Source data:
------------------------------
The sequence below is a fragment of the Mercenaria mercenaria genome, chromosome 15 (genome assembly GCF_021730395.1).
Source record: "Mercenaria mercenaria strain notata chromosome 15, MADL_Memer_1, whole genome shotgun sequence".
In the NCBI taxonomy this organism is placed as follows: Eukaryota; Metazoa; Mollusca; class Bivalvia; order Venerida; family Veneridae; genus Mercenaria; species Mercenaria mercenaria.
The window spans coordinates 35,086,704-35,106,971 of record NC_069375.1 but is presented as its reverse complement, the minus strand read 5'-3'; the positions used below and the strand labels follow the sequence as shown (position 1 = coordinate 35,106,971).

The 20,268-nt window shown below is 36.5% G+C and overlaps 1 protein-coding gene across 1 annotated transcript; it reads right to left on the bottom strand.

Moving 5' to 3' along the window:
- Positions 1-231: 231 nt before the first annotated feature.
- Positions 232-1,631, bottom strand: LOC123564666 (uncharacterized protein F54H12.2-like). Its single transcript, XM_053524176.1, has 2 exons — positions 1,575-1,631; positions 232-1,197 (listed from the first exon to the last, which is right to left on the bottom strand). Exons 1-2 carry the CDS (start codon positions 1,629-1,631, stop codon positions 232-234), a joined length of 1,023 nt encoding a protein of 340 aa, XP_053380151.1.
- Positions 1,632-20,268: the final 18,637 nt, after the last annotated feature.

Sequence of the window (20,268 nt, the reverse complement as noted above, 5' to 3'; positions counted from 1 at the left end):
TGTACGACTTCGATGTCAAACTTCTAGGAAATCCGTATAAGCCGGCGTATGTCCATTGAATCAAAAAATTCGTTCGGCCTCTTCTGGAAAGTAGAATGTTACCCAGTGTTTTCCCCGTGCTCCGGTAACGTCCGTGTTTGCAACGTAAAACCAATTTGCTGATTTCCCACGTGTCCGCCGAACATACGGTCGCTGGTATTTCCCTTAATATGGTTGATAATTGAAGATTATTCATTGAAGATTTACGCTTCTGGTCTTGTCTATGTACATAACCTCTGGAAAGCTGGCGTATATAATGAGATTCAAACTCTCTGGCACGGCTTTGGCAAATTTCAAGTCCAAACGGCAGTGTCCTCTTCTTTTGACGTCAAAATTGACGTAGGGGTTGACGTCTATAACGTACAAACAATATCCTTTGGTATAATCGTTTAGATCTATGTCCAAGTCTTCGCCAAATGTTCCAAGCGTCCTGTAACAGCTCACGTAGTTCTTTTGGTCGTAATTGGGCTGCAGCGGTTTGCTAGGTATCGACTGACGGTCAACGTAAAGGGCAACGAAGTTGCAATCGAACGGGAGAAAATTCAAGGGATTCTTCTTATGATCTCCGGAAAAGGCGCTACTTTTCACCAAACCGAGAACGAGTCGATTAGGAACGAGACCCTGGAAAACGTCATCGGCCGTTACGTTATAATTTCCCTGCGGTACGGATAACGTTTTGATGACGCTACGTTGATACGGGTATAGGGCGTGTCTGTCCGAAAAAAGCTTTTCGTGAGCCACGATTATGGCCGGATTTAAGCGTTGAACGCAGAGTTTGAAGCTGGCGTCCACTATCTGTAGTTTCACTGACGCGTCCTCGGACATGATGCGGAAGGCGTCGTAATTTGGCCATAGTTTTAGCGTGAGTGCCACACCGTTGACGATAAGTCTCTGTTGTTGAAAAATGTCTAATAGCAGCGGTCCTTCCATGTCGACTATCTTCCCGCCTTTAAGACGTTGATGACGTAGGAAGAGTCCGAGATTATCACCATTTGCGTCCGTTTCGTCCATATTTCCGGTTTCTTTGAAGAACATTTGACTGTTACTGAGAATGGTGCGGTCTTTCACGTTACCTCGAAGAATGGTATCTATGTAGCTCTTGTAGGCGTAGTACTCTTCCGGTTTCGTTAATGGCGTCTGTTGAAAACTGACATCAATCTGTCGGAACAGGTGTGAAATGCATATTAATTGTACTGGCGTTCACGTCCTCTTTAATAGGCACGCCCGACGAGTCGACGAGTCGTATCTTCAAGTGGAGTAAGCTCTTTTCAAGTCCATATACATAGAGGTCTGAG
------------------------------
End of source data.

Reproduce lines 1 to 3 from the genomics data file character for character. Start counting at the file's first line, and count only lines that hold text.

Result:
The sequence below is a fragment of the Mercenaria mercenaria genome, chromosome 15 (genome assembly GCF_021730395.1).
Source record: "Mercenaria mercenaria strain notata chromosome 15, MADL_Memer_1, whole genome shotgun sequence".
In the NCBI taxonomy this organism is placed as follows: Eukaryota; Metazoa; Mollusca; class Bivalvia; order Venerida; family Veneridae; genus Mercenaria; species Mercenaria mercenaria.